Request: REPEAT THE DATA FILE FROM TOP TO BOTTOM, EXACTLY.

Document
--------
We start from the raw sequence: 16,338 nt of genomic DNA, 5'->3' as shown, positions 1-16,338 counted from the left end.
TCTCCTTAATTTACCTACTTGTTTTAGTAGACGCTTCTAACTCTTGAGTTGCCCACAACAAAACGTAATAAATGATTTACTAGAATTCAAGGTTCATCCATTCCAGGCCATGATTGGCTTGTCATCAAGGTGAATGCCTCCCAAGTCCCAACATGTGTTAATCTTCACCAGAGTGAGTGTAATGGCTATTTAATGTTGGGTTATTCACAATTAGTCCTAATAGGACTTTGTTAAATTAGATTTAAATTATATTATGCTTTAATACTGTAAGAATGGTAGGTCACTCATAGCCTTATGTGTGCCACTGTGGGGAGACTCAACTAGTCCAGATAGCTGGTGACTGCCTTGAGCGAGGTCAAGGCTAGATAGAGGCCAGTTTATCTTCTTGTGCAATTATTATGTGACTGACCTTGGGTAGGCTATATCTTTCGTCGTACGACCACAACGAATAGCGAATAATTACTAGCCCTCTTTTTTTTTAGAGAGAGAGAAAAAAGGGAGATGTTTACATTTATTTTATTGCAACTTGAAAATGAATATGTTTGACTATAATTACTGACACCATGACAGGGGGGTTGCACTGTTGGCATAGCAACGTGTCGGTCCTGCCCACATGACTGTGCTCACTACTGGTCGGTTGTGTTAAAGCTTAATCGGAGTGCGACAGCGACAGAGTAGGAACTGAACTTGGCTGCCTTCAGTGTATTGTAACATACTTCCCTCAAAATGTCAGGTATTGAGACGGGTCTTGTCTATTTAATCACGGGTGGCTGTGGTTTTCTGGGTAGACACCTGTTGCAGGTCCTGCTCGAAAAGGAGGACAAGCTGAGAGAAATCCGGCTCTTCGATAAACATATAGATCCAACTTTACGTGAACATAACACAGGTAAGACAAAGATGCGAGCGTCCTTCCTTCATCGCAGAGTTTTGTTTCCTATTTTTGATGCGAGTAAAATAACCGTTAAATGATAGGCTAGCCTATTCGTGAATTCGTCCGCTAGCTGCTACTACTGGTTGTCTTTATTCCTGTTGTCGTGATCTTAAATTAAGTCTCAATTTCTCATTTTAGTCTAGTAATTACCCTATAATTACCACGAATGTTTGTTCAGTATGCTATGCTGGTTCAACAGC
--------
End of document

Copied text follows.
We start from the raw sequence: 16,338 nt of genomic DNA, 5'->3' as shown, positions 1-16,338 counted from the left end.
TCTCCTTAATTTACCTACTTGTTTTAGTAGACGCTTCTAACTCTTGAGTTGCCCACAACAAAACGTAATAAATGATTTACTAGAATTCAAGGTTCATCCATTCCAGGCCATGATTGGCTTGTCATCAAGGTGAATGCCTCCCAAGTCCCAACATGTGTTAATCTTCACCAGAGTGAGTGTAATGGCTATTTAATGTTGGGTTATTCACAATTAGTCCTAATAGGACTTTGTTAAATTAGATTTAAATTATATTATGCTTTAATACTGTAAGAATGGTAGGTCACTCATAGCCTTATGTGTGCCACTGTGGGGAGACTCAACTAGTCCAGATAGCTGGTGACTGCCTTGAGCGAGGTCAAGGCTAGATAGAGGCCAGTTTATCTTCTTGTGCAATTATTATGTGACTGACCTTGGGTAGGCTATATCTTTCGTCGTACGACCACAACGAATAGCGAATAATTACTAGCCCTCTTTTTTTTTAGAGAGAGAGAAAAAAGGGAGATGTTTACATTTATTTTATTGCAACTTGAAAATGAATATGTTTGACTATAATTACTGACACCATGACAGGGGGGTTGCACTGTTGGCATAGCAACGTGTCGGTCCTGCCCACATGACTGTGCTCACTACTGGTCGGTTGTGTTAAAGCTTAATCGGAGTGCGACAGCGACAGAGTAGGAACTGAACTTGGCTGCCTTCAGTGTATTGTAACATACTTCCCTCAAAATGTCAGGTATTGAGACGGGTCTTGTCTATTTAATCACGGGTGGCTGTGGTTTTCTGGGTAGACACCTGTTGCAGGTCCTGCTCGAAAAGGAGGACAAGCTGAGAGAAATCCGGCTCTTCGATAAACATATAGATCCAACTTTACGTGAACATAACACAGGTAAGACAAAGATGCGAGCGTCCTTCCTTCATCGCAGAGTTTTGTTTCCTATTTTTGATGCGAGTAAAATAACCGTTAAATGATAGGCTAGCCTATTCGTGAATTCGTCCGCTAGCTGCTACTACTGGTTGTCTTTATTCCTGTTGTCGTGATCTTAAATTAAGTCTCAATTTCTCATTTTAGTCTAGTAATTACCCTATAATTACCACGAATGTTTGTTCAGTATGCTATGCTGGTTCAACAGC